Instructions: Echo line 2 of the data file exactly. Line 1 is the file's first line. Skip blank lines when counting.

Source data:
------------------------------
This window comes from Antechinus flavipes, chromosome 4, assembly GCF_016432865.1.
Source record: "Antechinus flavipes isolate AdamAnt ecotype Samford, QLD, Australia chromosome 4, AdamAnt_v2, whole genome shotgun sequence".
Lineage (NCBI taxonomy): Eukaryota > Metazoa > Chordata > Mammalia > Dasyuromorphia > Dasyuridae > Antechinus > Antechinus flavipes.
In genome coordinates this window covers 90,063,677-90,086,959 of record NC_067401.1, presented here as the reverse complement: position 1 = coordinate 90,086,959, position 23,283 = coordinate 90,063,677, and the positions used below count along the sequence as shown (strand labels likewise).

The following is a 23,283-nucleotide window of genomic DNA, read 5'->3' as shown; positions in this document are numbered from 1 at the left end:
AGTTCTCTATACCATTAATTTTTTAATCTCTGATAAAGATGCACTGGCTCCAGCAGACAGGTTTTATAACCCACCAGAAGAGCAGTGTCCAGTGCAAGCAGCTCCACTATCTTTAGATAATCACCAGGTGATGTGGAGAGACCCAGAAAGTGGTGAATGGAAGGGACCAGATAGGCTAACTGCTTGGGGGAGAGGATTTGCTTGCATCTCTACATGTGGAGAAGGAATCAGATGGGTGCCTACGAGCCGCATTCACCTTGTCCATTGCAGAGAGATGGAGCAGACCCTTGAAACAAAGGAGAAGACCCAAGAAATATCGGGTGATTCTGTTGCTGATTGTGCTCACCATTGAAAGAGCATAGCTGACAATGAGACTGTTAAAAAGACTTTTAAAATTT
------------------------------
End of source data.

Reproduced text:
Source record: "Antechinus flavipes isolate AdamAnt ecotype Samford, QLD, Australia chromosome 4, AdamAnt_v2, whole genome shotgun sequence".